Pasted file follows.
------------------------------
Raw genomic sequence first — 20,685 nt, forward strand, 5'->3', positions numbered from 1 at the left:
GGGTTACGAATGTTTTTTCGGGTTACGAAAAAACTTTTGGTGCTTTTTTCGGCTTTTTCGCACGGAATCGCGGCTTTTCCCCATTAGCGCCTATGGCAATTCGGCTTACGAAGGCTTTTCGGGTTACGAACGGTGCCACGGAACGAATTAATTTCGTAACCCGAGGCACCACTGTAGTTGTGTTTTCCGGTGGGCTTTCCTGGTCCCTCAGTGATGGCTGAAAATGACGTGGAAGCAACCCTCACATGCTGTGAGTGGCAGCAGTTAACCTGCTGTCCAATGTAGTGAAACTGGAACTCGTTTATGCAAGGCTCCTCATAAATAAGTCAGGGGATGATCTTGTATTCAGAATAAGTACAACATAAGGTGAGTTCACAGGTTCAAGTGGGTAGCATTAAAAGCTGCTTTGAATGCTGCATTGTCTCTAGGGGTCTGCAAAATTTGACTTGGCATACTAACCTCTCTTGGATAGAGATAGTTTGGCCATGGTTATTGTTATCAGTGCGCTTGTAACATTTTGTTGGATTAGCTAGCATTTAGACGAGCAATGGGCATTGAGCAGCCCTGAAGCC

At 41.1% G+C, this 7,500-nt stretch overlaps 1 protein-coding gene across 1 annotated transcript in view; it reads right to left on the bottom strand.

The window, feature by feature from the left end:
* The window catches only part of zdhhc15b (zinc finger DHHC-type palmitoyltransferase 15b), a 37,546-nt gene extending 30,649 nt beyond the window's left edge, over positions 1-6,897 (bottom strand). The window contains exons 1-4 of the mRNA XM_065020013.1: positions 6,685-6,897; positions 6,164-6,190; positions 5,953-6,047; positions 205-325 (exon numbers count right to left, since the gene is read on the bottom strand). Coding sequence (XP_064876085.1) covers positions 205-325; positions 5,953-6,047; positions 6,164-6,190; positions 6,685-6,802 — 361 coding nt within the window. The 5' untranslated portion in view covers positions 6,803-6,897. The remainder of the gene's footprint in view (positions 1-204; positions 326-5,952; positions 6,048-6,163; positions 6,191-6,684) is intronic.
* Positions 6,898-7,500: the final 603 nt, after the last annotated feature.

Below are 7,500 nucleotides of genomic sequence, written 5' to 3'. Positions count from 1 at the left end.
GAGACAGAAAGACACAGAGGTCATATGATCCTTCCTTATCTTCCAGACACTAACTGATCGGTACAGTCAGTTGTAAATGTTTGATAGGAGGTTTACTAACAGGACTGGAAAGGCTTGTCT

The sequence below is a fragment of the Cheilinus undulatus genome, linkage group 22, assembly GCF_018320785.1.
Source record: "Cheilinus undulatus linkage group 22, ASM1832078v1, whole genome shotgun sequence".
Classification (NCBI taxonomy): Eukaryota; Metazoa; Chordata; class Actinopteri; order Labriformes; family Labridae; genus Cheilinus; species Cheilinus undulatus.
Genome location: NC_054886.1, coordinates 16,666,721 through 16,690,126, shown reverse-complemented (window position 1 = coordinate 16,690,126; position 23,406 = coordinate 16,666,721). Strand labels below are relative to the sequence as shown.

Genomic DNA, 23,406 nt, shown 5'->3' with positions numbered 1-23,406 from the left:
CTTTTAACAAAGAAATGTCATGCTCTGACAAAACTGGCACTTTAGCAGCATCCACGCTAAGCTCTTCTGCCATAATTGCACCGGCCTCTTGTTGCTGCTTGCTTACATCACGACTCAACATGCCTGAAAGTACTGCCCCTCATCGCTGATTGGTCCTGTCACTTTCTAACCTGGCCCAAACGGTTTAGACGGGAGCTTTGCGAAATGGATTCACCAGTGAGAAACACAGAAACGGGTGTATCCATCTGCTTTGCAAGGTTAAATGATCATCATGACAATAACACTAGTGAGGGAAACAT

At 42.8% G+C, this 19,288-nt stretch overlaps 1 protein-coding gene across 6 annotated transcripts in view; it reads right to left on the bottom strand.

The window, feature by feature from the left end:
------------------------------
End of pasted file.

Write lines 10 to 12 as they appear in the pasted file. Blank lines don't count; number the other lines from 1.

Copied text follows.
Source record: "Cheilinus undulatus linkage group 22, ASM1832078v1, whole genome shotgun sequence".
Classification (NCBI taxonomy): Eukaryota; Metazoa; Chordata; class Actinopteri; order Labriformes; family Labridae; genus Cheilinus; species Cheilinus undulatus.
Genome location: NC_054886.1, coordinates 16,666,721 through 16,690,126, shown reverse-complemented (window position 1 = coordinate 16,690,126; position 23,406 = coordinate 16,666,721). Strand labels below are relative to the sequence as shown.